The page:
Despite being a latecomer in the three-row SUV segment, the Volkswagen Atlas shows up to the party in spectacular and refreshing fashion.
Crossovers and SUV’s galore! That’s a fitting way to describe the current automotive landscape during the early stages of 2018, as most, if not all automakers are cranking out small, car-based crossovers as well as large, three-row SUVs.
While the behemoths of Detroit jumped into the SUV bandwagon decades ago, it took others like Volkswagen a bit longer to catch on—even though its smaller Tiguan showed signs of success from early on. Finally (and thankfully), the Atlas came to be in 2017, promising a very German approach to the oh-so-American three-row SUV segment.
Volkswagen recently gave us the opportunity to spend an entire week at the wheel of an Atlas V6 SEL Premium, and to say that we were taken aback by it is an understatement. After driving 30+ of the hottest and newest crossovers and SUVs in recent years, we have a pretty good idea of what it takes to succeed in such a crowded market.
Here are the top three reasons why we think the Volkswagen Atlas raises the three-row SUV bar.
This one may or may not appeal to some of you, but the Atlas goes about daily life relatively understated, much like its corporate Audi sibling, the Q7. The Atlas sports a classy and somewhat athletic stance with well-defined lines across its body, giving it an “I’m cool but I like to fly under the radar” type of attitude.
At 198 inches long and 78 inches wide, the Atlas appears to be slender and more “compact” looking than the Honda Pilot despite being four inches longer. If you’re looking for a three-row SUV that boasts plenty of interior space but doesn’t resemble a Chevy Suburban or a minivan, the Atlas is in to please.
The Atlas has a maximum cargo volume of 96.8 cubic feet behind the front-row seats. With just the third-row folded cargo capacity is 55.5 cubic feet, and with all seats up cargo capacity is 20.6 cubic feet.
Chances are you spend quite a bit of time at the wheel of your daily driver, meaning that while the exterior of a vehicle is important, the interior is even more so. The Atlas is as German as it gets, with a nearly identical center-stack layout as in the Beetle and Passat we recently tested.
As with all VWs, the highlight of the interior is its simplicity and attention to detail. The infotainment screen is clear, sharp, and extremely responsive. The climate controls are clear, legible, and within reach—and unlike most cars today, you’ll never confuse the temperature knob for the volume knob. That being said, all knobs and buttons are on the smaller side and can be difficult to operate with winter gloves.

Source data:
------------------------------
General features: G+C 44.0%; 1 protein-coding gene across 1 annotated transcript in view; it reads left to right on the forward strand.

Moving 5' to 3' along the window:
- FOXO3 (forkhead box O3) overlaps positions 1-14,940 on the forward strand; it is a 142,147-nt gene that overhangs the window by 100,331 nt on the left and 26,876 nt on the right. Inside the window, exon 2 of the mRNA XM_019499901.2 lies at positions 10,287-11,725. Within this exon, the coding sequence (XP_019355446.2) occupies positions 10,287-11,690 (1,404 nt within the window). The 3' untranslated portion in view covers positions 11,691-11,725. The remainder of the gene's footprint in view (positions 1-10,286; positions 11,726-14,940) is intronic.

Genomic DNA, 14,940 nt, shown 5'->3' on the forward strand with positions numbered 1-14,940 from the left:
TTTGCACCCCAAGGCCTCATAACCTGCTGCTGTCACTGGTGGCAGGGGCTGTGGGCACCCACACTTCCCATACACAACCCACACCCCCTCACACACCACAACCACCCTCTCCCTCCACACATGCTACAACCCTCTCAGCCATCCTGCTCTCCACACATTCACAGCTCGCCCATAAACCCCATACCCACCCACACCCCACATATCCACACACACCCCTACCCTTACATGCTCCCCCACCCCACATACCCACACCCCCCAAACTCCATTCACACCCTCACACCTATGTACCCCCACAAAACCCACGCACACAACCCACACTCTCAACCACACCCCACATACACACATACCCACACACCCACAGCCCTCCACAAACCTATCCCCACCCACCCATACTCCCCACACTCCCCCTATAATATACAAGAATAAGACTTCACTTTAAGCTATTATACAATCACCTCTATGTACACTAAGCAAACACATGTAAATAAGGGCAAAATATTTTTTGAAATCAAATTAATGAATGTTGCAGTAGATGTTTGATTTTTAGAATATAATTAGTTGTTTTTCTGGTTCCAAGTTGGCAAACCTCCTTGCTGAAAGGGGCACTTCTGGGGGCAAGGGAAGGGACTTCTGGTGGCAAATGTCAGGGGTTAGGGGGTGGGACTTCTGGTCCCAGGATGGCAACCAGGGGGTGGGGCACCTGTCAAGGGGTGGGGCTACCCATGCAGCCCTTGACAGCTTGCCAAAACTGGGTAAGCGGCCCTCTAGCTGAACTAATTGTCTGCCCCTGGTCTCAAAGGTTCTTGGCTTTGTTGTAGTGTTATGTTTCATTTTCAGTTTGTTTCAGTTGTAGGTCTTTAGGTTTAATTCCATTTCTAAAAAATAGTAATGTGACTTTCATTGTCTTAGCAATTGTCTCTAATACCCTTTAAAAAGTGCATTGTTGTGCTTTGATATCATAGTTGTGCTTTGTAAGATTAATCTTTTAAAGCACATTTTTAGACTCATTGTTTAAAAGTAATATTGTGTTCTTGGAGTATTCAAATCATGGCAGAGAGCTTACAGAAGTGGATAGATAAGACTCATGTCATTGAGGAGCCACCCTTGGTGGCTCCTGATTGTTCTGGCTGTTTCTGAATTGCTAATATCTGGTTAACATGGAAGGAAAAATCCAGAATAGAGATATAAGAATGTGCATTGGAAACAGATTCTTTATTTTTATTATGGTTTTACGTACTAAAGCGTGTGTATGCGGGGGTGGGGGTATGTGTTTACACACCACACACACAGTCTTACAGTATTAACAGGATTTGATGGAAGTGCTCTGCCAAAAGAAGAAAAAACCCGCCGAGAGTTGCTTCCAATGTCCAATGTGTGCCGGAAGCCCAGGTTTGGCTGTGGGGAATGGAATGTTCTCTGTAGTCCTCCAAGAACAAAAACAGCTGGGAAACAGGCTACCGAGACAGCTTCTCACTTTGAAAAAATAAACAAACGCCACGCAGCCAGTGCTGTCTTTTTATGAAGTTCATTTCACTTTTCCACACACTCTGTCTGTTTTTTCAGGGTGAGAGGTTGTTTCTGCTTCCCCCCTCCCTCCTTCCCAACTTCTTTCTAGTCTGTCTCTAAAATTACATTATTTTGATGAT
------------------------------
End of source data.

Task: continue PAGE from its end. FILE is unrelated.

The premium leather-wrapped seats in the SEL trim are quite comfortable and offer 10-way adjustability, as well as heated and ventilated functions. Oh, and VW’s Digital Cockpit is totally awesome, as is Apple Carplay/Android Auto.
If you’re considering a three-row SUV, chances are you have kids and need to transport them and their friends from time to time. During our weeklong test with the Atlas, our oldest daughter attended a formal dance at her high school, which meant we were stuck picking up a few of her friends and carpooling downtown.
The sliding mechanism to make way to the third row is easy to understand and ultimately does its job, but the passageway remains narrow compared to others. The third row is easy to deploy from the second row or the trunk, and the seats are big and comfortable enough to sit a regular-sized adult. It’s worth noting that the Volkswagen Atlas can also be equipped with captain chairs in the second row, which provides a better passageway to the third-row seats.
Speaking of seats, your little ones (or big ones) will appreciate their own climate zone (with rear controls), heated second-row seats, two USB charging ports, built-in window shades, and cupholders. If you’re looking to strap a few car seats in, you’ll be pleased to know that the Atlas can fit five of them total, with three LATCH anchors in the second row.
Whether it is for its looks, safety credentials (5-star overall rating by the NHTSA), technology, convenience, or purely because it’s a Vdub, the Atlas proves that the new kid on the black can also be the cool kid on the block.
- Starts at: $30,750
- As-tested: $49,665